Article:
A small number of other department colleagues sent information the
government has since marked as classified to Clinton's account less
frequently, the records show. The government forbids handling
classified government secrets outside secured channels it controls.
Clinton has said she did not knowingly send or receive classified
information through her private email server.
Both Abedin and Sullivan now hold senior roles in Clinton's
presidential campaign and are widely expected to join a Clinton
administration if she is elected on Nov. 8.
[to top of second column]
Cheryl D. Mills, former Chief of Staff, U.S. Department of State,
listens during a commitment workshop titled "Haiti: Lessons for the
Future" on the second day of the Clinton Global Initiative 2012
(CGI) in New York in this file photo dated September 24, 2012.
Mills, who also passed along information the government now deems
classified, has continued to work as a lawyer for Clinton but has no
formal role in the campaign. It unclear if she will seek a role in a
Some presidential appointments require Senate confirmation, and
lawmakers could use any past criticism of an aide’s handling of
government secrets as a reason to block their appointment to a
Senate-confirmed job, said William J. Leonard, a former director of
the federal government's Information Security Oversight Office.
The State Department declined to discuss individual cases and said
that as a matter of policy it does not publicly disclose who has a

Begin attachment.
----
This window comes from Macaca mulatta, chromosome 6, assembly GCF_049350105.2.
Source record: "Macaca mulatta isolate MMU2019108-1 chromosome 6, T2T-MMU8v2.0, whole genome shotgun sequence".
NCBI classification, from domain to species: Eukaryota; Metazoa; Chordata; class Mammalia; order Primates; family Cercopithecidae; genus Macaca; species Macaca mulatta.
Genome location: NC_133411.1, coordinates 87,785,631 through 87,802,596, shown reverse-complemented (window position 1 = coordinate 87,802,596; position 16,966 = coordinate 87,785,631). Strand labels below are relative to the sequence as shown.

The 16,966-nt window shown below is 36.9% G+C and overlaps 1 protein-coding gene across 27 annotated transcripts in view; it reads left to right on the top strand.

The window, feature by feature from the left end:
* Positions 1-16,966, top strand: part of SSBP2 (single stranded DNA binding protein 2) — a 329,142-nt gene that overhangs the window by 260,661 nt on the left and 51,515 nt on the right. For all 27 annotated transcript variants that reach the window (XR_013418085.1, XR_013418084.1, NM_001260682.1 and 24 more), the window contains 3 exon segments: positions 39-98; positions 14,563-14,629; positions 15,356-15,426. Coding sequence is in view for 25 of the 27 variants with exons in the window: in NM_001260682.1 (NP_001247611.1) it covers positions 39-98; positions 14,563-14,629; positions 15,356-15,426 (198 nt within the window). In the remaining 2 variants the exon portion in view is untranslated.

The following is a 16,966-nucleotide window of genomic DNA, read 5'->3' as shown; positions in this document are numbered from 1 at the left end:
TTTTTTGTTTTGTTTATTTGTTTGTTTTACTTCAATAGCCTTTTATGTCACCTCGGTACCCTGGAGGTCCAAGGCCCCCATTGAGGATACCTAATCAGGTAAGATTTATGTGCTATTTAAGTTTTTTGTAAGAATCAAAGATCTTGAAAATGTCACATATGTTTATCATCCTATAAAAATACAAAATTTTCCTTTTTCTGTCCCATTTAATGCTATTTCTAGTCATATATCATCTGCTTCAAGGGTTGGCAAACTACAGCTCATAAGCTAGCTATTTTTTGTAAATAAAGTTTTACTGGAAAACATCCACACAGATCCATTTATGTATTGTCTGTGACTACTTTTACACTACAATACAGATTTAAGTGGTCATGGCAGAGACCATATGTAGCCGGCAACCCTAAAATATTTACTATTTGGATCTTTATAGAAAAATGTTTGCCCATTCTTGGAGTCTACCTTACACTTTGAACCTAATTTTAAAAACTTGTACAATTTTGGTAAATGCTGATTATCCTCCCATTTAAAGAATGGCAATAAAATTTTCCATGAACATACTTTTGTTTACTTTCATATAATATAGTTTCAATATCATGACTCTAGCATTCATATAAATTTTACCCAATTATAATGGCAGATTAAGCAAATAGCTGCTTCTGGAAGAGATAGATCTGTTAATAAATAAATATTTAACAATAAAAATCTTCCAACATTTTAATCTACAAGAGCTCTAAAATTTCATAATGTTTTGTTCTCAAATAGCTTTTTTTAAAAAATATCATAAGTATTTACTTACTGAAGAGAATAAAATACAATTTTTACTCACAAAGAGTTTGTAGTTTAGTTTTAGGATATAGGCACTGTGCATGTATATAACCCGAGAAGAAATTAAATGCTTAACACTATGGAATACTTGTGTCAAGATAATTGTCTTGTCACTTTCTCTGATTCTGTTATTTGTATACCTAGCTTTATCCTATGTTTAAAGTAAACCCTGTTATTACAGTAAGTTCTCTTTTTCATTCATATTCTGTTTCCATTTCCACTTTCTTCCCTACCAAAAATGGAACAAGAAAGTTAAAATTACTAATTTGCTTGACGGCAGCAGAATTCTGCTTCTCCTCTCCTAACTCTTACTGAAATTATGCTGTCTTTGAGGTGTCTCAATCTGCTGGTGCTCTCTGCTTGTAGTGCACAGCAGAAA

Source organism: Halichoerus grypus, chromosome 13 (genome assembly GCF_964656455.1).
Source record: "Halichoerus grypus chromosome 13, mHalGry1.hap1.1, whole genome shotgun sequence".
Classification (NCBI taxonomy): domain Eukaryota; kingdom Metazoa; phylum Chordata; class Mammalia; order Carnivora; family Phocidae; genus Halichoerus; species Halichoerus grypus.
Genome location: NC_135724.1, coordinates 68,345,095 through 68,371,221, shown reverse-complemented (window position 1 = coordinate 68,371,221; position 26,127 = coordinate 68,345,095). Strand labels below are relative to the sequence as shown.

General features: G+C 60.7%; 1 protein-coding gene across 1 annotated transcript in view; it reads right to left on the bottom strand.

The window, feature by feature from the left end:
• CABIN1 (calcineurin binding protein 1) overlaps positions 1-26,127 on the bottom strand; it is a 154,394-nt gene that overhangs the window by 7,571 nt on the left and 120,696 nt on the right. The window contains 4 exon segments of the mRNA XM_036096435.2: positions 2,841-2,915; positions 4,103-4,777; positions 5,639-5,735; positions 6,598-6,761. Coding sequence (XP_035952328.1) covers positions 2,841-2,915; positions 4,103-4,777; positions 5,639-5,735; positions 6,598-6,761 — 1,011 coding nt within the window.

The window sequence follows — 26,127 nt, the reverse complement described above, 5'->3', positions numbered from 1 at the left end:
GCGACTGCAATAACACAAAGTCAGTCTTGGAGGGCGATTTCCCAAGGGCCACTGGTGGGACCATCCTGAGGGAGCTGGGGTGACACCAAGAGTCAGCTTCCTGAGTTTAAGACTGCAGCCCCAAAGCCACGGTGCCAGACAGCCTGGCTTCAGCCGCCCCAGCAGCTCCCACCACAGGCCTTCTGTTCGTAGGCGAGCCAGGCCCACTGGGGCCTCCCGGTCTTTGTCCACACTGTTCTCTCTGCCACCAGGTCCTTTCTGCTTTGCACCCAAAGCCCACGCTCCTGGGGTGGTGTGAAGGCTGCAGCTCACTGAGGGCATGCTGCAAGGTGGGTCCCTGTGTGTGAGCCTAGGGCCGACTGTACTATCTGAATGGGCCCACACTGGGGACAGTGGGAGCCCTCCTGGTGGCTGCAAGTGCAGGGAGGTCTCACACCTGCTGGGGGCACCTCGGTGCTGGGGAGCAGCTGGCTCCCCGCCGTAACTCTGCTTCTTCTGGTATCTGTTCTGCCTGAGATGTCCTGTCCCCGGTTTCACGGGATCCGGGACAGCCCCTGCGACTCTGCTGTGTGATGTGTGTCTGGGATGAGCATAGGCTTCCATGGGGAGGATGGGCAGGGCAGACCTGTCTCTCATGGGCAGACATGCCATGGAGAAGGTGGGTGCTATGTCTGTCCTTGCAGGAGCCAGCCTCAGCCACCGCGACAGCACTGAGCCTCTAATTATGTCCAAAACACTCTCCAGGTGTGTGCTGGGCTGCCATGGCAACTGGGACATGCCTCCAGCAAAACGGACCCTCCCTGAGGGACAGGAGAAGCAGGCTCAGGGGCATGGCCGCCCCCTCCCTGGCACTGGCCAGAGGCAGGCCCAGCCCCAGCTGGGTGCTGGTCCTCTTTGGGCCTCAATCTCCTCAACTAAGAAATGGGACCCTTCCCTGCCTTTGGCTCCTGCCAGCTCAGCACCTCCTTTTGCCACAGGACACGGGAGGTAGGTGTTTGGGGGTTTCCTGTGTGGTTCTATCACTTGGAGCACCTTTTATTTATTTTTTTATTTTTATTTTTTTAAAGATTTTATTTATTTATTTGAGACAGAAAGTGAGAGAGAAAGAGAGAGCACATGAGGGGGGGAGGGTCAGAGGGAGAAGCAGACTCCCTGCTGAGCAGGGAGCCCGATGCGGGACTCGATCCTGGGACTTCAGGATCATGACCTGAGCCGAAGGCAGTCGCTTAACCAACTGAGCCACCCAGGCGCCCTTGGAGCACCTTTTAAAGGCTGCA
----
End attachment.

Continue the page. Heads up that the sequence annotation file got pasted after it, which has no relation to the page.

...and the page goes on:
security clearance. But it said it can apply security sanctions,
such as putting a black mark on a person's permanent personnel file
that would come up in future background checks, even against former
For those former officials who maintain an active security
clearance, they could lose it.
"Department policy is to maintain files on personnel who are found
to have mishandled information to guide current and potential future
decisions about employment and security clearances," John Kirby, a
department spokesman, said in a statement.
Without knowing precisely what the FBI found about the actions of
specific Clinton aides, it is impossible to say what effect there
may be on their current or future security clearances.
Paul Ryan, the House Speaker and the most senior elected Republican
official, said on Wednesday that Clinton should be denied the
security clearance required to receive the customary intelligence
briefing that government officials give to presidential nominees
before the election.
Presidents and other elected national officeholders are not required
to have background checks to receive government secrets, according
to experts and the Central Intelligence Agency.
"It would roil our system of representative democracy if a security
official could say that the president ... can't have a security
clearance," said McAdoo Gordon, an attorney with extensive
experience in security clearance matters.
(Reporting By Jonathan Allen and Arshad Mohammed, editing by David
Rohde and Ross Colvin)